Almost every 15 minutes in the U.S. a baby is born withdrawing from opioids. Let that fact sink in for a minute. If you aren’t shocked yet, then consider this: between 2009 and 2014, the number of babies born with Neonatal Abstinence Syndrome (NAS) increased 123 percent. In 2009 the number of babies with NAS was 13,655. The number rose to 30,445 in 2014. These babies withdrawing from opioids didn’t have a choice. In essence, they became addicts before they ever had a chance to live and breathe one day outside the womb.
Exposure to drugs before birth causes infants to be born with NAS. In most cases, the mother abused codeine, morphine, oxycodone, or heroin while pregnant. The drug then travels through her blood to the placenta where it passes to the fetus through the umbilical cord. Other drugs that can cause NAS include antidepressants and benzodiazepines.
Effects of NAS Can Last a Lifetime
Some of the more immediate effects of NAS can include low birthweight (less than 5 pounds, 8 ounces), breathing or feeding problems, and seizures. These babies usually have to remain in the hospital longer after birth than healthy babies.
The more lasting effects of NAS can include congenital disabilities that can change the shape or function or one or more of the baby’s body parts. Most congenital disabilities cause overall health problems, physical development issues, and compromised functioning. Many of these children must attend specialized schools to get the amount of care and attention they require.
Babies Withdrawing from Opioids Suffer Intense Discomfort
Each baby responds differently to opioid withdrawal. The symptoms they endure can begin right after birth or within a few days or weeks. Some of the most common symptoms babies with NAS experience are:
- Tremors, shakes, twitching, tight muscle tone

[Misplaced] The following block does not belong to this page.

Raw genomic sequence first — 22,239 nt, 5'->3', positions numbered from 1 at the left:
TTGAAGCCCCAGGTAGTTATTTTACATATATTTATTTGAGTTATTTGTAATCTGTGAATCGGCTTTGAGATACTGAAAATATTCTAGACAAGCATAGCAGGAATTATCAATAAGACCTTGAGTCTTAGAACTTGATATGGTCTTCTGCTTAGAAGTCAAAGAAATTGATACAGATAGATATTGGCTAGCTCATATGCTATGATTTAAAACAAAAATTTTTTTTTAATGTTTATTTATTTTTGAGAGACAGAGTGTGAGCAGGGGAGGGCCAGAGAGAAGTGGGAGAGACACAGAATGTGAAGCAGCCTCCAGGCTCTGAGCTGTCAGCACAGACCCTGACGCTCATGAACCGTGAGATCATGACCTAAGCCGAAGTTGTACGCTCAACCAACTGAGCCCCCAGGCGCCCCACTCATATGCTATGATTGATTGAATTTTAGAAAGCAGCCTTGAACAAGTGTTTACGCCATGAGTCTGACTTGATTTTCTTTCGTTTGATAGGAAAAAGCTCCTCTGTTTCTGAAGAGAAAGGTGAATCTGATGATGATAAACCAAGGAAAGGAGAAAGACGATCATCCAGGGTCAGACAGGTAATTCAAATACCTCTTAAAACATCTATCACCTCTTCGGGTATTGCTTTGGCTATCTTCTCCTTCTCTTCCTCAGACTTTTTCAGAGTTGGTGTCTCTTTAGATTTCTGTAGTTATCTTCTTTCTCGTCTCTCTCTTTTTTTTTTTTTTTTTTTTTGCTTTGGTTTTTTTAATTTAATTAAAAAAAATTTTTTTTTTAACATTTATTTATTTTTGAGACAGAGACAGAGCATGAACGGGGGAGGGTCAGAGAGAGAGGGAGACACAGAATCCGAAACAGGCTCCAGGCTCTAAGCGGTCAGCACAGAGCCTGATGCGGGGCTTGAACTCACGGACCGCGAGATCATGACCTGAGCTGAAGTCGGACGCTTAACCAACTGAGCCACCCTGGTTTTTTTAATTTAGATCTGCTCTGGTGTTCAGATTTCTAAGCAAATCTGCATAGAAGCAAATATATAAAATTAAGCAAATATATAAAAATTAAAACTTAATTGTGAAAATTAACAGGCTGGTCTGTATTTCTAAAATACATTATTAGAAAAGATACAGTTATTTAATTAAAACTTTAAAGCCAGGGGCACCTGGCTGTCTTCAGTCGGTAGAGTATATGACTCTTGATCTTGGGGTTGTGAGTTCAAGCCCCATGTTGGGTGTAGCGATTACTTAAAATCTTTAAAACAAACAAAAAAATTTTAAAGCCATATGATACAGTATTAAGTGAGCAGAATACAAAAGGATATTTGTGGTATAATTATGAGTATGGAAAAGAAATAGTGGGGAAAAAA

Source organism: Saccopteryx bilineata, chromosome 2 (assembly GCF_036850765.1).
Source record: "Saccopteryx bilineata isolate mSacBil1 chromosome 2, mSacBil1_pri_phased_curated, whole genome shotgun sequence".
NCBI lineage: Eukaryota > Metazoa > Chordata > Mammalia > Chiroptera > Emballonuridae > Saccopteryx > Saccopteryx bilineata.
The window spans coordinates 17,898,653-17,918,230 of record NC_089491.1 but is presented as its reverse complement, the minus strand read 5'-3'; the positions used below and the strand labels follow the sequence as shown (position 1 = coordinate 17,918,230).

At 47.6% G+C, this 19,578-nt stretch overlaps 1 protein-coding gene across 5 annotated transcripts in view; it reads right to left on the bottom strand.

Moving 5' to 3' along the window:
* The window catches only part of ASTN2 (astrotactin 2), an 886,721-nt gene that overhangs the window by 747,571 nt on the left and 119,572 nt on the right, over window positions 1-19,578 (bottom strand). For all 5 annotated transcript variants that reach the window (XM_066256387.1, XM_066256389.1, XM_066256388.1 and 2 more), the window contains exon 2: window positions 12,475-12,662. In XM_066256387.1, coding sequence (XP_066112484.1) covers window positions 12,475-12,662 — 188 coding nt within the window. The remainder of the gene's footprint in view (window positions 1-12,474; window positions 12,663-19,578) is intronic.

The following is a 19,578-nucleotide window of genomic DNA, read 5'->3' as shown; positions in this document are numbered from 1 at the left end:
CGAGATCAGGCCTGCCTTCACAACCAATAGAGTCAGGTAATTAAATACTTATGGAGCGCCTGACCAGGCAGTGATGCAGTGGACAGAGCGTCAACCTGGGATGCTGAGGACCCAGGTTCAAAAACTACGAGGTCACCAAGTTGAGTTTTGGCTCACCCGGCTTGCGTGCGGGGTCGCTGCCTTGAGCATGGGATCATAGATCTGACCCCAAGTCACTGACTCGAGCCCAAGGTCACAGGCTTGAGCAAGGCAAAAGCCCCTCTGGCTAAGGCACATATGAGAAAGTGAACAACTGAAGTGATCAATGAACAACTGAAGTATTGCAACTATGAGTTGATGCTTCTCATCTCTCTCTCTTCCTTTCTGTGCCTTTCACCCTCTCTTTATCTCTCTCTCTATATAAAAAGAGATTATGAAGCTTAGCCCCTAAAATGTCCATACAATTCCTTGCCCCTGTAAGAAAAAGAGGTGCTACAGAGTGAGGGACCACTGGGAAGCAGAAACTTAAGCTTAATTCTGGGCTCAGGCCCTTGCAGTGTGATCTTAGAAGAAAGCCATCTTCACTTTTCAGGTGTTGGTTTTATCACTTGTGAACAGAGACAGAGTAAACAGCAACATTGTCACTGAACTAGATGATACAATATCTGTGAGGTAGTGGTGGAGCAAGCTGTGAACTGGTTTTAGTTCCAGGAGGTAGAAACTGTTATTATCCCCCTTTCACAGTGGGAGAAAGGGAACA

- Convulsions, seizures
- Excessive crying, fussiness
- Poor feeding, poor sucking reflexes
- Slow weight gain
- Rapid breathing, stuffy nose, sneezing
- Fever, sweats
- Vomiting, diarrhea
Imagine coming into the world only to find this level of suffering right after you arrive? It’s almost too much to comprehend. Fortunately, several treatment protocols are in place that can minimize the symptoms.
What Kind of Treatment is Available for NAS?
The following procedures are used to test babies for NAS:
- NAS symptoms receive a score based on severity. This score determines which treatment method the baby needs.
- Testing the baby’s first bowel movement (meconium).
- Testing of the baby’s urine.
Treatment for NAS includes the following:
- Medication to treat or manage withdrawal symptoms. This medication can include substances that are similar to the drug used by the mother. Over time, as symptoms diminish, the dosages can be decreased accordingly. Some of the medications used in this treatment are morphine, buprenorphine, and methadone.
- Intravenous fluids are given to keep a baby from becoming dehydrated from diarrhea or vomiting.
- High-Calorie baby formula is used to introduce extra calories to help the baby grow properly.
On the positive side, most babies withdrawing from opioids who receive these treatments get better within five to thirty days.
During treatment for NAS, a baby also needs to be comforted and to feel nurtured. Some of the things they enjoy include:
- Being swaddled in a blanket.
- Skin-to-skin contact (known as kangaroo care).
- Dimly lit, quiet atmosphere.
The best preventative for NAS is for women to quit using drugs before they get pregnant.
What to Do if You are Abusing Drugs and Become Pregnant
If you are abusing drugs, try to quit now before you become pregnant. If you find out you are pregnant before you stop drugs, let your doctor know which drugs you are using. It’s vital that you get treatment before your baby becomes a victim of your drug abuse behaviors.
If you would like information about what can be done for babies withdrawing from opioids, call our toll-free number today.